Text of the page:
2011-07-16 03:48:58Is the Ampera better than a hybrid?
Paul D

chillcast@googlemail...
82.18.130.183

It could well be for many drivers who do short daily journeys:

http://www.guardian.co.uk/environment/green-living-blog/2011/jul/15/vauxhaul-ampera

I could probably survive using the electric motor alone.

2011-07-16 04:13:41
Albatross
Julian Brimelow
stomatalaperture@gmail...
199.126.232.206

Neat!

2011-07-16 04:20:13
dana1981
Dana Nuccitelli
dana1981@yahoo...
64.129.227.4

Um, Chevy  beat them to the market with the Volt.  The article says Ampera will be the first (spring 2012 in the UK), but the Volt is already being sold in some US states and will be available nationwide by the end of 2011.  Maybe the article is focusing on the UK market.

Plug-in hybrids are better than standard hybrids in terms of emissions, unless the electricity comes from close to 100% coal.  The clear benefit over EVs is the lack of range anxiety.  For example, if I own a Nissan LEAF and want to drive from Sacramento to San Fancisco, I might just barely have enough juice in the batteries.  Then I'd have to wait for a full recharge before driving back, or anywhere within SF.  Without rapid charging stations, that's a problem.  And I might get range anxiety just trying to make it to my destination.  That's not a problem with a plug-in hybrid.  The problem with the plug-in is that for long trips you're still relying on fossil fuels.  But if you rarely make driving trips longer than 40-50 miles, you'll hardly be using any gasoline.  So it's a pretty smart compromise.

2011-07-16 04:22:19
Paul D

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I think it is a Chev Volt, at least that is what the article says.

2011-07-16 04:23:30
Rob Honeycutt

robhon@mac...
98.207.62.223

They're doing basically what the Volt does.  Right?  It's just a gas generator that kicks in to start charging the battery as you drive.

Call me a purist but I really like the inherent simplicity of an all electric.  I'm not a big fan of hybrids because you essentially have two full systems and therefore more ways things can go wrong.  EV's are far more simple.  The reliability and upkeep of an EV should be greatly improved over anything that uses gas.

If you want to see a really cool development in electric motors watch this video.

2011-07-16 04:36:45
Paul D

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82.18.130.183

Um it is a Volt!
Vauxhall was bought up by General Motors years ago. Lets not forget folks, that there are only about half a dozen mainstream car manufacturers (excluding the new boys on the block in India and China).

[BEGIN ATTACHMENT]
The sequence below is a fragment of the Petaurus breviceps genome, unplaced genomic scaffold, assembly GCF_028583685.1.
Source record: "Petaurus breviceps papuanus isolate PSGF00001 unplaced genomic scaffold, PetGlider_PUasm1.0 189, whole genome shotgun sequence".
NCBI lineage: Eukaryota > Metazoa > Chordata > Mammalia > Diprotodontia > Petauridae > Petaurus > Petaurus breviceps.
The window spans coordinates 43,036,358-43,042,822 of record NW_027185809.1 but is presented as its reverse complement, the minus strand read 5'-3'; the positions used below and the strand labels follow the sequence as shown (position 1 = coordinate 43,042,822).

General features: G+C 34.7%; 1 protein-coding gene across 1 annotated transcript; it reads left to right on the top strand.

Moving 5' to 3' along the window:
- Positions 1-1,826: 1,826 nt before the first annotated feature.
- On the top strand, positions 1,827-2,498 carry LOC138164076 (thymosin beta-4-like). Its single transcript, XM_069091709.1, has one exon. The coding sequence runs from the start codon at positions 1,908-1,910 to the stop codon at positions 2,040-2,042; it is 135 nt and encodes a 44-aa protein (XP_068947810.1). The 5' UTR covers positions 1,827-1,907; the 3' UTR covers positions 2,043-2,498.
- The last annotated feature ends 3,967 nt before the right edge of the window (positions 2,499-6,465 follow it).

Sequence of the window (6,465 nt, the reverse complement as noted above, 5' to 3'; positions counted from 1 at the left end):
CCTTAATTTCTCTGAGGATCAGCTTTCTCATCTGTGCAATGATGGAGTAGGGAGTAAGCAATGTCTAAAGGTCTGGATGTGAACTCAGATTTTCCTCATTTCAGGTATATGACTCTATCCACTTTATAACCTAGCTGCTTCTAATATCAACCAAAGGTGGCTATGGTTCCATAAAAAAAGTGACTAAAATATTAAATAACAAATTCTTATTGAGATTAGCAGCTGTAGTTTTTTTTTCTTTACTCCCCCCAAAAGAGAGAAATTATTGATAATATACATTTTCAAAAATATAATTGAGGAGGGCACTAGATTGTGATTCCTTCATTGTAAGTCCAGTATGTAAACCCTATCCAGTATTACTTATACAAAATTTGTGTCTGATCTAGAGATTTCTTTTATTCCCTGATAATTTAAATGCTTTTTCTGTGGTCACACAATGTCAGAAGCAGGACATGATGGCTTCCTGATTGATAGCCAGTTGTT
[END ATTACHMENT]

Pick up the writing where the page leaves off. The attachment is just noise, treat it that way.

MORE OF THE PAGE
Spot the difference

http://www.vauxhall-ampera.co.uk/index.php/eng/gallery/Photo-Gallery/Photo-Gallery

http://www.chevrolet.com/volt/

 

2011-07-16 04:43:23
Paul D

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Rob thanks for pointing to the Fully Charged videos. Didn't know they existed. I have seen Roberts other series. It would be good if this series got onto a (free) TV channel as well.

2011-07-16 04:50:39
dana1981
Dana Nuccitelli
dana1981@yahoo...
64.129.227.4

Oh, it is a Volt. Well that's confusing!  But yeah, plug-in hybrids have advantages and disadvantages as compared to EVs.  Gonna be a tough decision on my next car purchase in a few years.  I hope the EV range increases enough (and battery price drops) by then to make the decision an easy one.

2011-07-16 04:57:40
Rob Honeycutt

robhon@mac...
98.207.62.223

Dana...  Based on everything I've read battery prices are supposed to drop 10 fold this decade, and battery efficiency is supposed to improve by 3-5X within the next 5 years.  I think hybrids are going to be gone pretty quickly.

Part of my thinking in getting an electric only car has to do with resale value.  I certainly wouldn't buy a gas vehicle right now, not because of the price of gas going up but by the time I'm done with the car and want to sell my old car... who's going to buy it?  If I buy an EV, well, it might not have the latest batteries and might be more expensive but it's going to have resale value.  By the time the batteries are at the end of their useful life the replacement batteries should be far cheaper and have much greater range.

2011-07-16 05:00:47
Rob Honeycutt

robhon@mac...
98.207.62.223

Paul...  I really love that series.  Great fun to watch.  And I particularly like that episode about YARA.  Those motors look amazing!  I can't hardly believe they get 120 brake HP out of that small a motor.

2011-07-16 06:41:31
Alex C

coultera@umich...
67.149.101.148